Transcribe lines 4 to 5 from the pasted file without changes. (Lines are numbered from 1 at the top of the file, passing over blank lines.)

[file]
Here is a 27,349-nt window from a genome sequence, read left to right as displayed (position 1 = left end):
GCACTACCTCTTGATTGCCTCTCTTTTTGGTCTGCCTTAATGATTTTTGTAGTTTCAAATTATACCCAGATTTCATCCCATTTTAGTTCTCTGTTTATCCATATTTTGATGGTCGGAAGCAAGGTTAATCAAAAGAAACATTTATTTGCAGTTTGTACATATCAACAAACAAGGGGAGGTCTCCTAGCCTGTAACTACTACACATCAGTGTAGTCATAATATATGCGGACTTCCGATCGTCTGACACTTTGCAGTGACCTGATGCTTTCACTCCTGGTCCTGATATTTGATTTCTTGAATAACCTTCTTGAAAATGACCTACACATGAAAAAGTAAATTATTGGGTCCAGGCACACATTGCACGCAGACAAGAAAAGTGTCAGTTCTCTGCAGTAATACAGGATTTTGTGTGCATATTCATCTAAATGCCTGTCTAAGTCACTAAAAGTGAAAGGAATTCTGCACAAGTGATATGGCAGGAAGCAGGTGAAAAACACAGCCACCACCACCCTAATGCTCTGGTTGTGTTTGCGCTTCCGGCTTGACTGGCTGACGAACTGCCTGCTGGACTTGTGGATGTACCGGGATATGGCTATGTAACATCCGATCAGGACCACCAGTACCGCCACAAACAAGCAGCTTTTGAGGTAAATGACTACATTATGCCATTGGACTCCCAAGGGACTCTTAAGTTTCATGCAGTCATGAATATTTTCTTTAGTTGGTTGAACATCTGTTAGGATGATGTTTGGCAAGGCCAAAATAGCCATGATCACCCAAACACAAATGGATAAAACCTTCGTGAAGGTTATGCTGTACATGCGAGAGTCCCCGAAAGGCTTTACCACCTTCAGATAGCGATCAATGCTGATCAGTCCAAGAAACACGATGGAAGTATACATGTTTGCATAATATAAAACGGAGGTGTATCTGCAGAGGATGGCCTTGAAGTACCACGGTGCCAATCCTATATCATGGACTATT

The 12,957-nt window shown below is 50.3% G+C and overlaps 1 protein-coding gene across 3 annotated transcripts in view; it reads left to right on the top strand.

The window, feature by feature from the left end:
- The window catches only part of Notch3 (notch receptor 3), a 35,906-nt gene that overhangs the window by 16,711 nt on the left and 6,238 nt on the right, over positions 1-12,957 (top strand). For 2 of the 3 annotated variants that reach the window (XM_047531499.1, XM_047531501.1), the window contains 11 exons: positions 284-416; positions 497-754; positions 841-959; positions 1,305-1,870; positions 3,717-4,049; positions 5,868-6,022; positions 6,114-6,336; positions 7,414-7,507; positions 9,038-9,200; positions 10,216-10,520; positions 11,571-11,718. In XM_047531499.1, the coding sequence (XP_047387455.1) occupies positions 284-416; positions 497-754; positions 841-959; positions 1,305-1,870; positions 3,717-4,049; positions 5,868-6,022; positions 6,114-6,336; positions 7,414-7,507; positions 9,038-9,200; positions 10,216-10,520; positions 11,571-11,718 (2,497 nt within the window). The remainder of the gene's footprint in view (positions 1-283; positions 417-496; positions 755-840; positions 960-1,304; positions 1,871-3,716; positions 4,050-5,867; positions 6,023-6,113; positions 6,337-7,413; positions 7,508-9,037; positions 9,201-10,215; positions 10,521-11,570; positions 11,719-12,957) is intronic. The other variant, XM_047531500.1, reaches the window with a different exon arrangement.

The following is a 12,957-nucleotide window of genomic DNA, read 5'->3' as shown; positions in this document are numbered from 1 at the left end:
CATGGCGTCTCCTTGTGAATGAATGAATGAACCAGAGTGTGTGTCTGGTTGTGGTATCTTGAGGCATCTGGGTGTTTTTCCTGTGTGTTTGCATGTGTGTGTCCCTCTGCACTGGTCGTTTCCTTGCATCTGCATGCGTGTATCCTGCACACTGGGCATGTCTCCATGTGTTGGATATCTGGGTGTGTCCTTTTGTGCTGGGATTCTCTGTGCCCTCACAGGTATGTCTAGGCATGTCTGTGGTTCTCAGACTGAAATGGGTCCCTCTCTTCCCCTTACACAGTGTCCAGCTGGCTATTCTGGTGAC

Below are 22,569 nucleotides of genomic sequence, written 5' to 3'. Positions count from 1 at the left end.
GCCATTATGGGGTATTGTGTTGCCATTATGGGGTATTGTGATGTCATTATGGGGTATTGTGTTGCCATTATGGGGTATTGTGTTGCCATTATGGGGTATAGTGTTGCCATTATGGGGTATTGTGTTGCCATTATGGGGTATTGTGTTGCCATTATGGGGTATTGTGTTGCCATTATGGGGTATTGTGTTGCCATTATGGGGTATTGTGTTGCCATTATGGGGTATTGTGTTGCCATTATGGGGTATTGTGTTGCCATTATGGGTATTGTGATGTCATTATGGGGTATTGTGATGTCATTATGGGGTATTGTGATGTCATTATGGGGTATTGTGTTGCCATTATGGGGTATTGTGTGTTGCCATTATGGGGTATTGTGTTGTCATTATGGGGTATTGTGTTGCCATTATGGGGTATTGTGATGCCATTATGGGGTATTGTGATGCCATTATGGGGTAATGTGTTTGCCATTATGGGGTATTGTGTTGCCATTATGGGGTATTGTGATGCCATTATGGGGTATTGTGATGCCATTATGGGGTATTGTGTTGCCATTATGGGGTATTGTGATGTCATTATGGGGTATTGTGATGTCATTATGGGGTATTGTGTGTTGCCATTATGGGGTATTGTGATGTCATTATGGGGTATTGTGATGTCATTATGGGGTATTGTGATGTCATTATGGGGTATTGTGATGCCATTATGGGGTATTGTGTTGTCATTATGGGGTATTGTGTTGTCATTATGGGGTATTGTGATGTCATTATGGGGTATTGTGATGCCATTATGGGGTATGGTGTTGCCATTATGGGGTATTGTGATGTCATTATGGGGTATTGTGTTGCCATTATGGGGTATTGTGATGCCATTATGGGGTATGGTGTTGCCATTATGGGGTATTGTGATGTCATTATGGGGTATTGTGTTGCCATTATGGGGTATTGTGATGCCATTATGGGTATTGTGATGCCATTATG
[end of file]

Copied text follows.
The window, feature by feature from the left end:
- The window catches only part of Notch3 (notch receptor 3), a 35,906-nt gene that overhangs the window by 16,711 nt on the left and 6,238 nt on the right, over positions 1-12,957 (top strand). For 2 of the 3 annotated variants that reach the window (XM_047531499.1, XM_047531501.1), the window contains 11 exons: positions 284-416; positions 497-754; positions 841-959; positions 1,305-1,870; positions 3,717-4,049; positions 5,868-6,022; positions 6,114-6,336; positions 7,414-7,507; positions 9,038-9,200; positions 10,216-10,520; positions 11,571-11,718. In XM_047531499.1, the coding sequence (XP_047387455.1) occupies positions 284-416; positions 497-754; positions 841-959; positions 1,305-1,870; positions 3,717-4,049; positions 5,868-6,022; positions 6,114-6,336; positions 7,414-7,507; positions 9,038-9,200; positions 10,216-10,520; positions 11,571-11,718 (2,497 nt within the window). The remainder of the gene's footprint in view (positions 1-283; positions 417-496; positions 755-840; positions 960-1,304; positions 1,871-3,716; positions 4,050-5,867; positions 6,023-6,113; positions 6,337-7,413; positions 7,508-9,037; positions 9,201-10,215; positions 10,521-11,570; positions 11,719-12,957) is intronic. The other variant, XM_047531500.1, reaches the window with a different exon arrangement.